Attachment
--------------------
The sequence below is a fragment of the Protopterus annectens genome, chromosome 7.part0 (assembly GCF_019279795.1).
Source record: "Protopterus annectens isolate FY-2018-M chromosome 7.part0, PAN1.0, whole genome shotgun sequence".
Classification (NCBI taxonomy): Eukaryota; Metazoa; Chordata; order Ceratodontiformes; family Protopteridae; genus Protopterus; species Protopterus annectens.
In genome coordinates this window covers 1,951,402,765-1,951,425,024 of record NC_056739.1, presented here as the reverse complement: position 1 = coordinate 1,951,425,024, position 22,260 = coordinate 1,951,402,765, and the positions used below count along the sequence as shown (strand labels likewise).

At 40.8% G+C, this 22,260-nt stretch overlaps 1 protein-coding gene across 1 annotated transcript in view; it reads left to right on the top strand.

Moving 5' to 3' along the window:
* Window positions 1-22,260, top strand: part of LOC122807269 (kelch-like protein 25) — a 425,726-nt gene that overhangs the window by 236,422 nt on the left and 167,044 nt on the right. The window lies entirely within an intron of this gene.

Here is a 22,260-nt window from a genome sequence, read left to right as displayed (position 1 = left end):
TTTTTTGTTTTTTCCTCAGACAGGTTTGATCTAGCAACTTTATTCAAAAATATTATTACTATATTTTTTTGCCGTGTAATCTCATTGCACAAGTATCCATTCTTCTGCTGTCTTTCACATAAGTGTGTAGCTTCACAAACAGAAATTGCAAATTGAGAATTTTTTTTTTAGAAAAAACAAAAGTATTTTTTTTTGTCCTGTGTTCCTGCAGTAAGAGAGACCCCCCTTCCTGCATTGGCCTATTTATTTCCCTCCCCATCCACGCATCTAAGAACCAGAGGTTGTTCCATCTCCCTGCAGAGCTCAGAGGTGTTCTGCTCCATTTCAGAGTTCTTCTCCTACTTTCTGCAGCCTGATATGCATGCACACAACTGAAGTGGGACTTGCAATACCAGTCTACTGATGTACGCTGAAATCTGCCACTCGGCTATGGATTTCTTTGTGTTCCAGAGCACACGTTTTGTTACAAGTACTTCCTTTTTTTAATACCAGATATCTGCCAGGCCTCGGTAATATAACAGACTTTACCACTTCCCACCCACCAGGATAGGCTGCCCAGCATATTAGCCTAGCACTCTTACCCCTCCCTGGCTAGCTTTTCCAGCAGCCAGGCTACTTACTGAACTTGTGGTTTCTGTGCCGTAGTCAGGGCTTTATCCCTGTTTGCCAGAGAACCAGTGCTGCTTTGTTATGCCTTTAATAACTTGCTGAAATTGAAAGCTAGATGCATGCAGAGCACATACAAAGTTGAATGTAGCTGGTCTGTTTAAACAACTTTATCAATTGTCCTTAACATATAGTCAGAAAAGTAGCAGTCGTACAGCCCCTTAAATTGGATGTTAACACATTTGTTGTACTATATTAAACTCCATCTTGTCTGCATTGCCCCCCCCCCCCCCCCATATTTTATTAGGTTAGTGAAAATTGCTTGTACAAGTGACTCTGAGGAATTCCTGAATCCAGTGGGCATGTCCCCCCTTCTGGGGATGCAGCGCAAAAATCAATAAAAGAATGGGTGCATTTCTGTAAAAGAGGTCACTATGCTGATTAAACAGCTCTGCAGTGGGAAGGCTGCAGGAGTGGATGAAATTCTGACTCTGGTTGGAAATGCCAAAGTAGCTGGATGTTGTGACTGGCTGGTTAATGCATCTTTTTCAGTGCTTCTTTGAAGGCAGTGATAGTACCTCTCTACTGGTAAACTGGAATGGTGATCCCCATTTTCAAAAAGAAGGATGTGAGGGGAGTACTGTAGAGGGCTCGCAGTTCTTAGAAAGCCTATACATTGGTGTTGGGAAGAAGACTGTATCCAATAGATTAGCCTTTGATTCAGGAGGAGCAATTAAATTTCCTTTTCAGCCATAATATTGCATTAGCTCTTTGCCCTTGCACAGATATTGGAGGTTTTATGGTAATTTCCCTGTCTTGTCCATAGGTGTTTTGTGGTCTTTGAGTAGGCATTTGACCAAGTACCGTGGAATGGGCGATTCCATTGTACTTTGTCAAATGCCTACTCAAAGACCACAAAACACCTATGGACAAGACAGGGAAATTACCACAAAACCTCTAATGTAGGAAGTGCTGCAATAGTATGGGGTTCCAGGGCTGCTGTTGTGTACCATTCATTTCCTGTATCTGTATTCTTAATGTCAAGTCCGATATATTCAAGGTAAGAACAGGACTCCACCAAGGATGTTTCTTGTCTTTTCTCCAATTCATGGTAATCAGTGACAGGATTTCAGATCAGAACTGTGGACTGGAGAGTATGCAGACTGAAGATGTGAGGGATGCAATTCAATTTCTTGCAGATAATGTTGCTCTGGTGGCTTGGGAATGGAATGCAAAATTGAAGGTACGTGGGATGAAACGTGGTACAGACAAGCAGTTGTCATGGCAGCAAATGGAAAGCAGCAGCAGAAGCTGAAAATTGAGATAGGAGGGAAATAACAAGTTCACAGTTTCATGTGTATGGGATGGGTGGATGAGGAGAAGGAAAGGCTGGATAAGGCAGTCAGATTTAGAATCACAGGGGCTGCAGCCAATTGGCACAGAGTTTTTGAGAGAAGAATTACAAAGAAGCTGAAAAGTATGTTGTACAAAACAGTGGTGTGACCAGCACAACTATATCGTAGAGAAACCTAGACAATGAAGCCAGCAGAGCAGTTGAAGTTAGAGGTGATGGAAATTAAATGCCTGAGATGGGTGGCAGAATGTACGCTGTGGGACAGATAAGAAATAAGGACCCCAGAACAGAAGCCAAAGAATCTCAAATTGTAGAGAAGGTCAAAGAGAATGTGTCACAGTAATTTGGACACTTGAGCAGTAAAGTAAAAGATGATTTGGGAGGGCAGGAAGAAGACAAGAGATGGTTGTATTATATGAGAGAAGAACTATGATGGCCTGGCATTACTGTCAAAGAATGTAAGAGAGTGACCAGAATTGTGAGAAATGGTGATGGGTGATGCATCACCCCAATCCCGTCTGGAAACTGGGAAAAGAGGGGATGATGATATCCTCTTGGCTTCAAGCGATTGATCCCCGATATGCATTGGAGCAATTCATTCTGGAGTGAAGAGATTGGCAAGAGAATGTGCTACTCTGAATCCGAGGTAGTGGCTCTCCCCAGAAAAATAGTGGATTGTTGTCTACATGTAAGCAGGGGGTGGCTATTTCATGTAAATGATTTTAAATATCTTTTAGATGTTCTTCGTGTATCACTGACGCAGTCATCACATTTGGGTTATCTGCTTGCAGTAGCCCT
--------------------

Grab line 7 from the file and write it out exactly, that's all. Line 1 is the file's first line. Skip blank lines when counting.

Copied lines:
* Window positions 1-22,260, top strand: part of LOC122807269 (kelch-like protein 25) — a 425,726-nt gene that overhangs the window by 236,422 nt on the left and 167,044 nt on the right. The window lies entirely within an intron of this gene.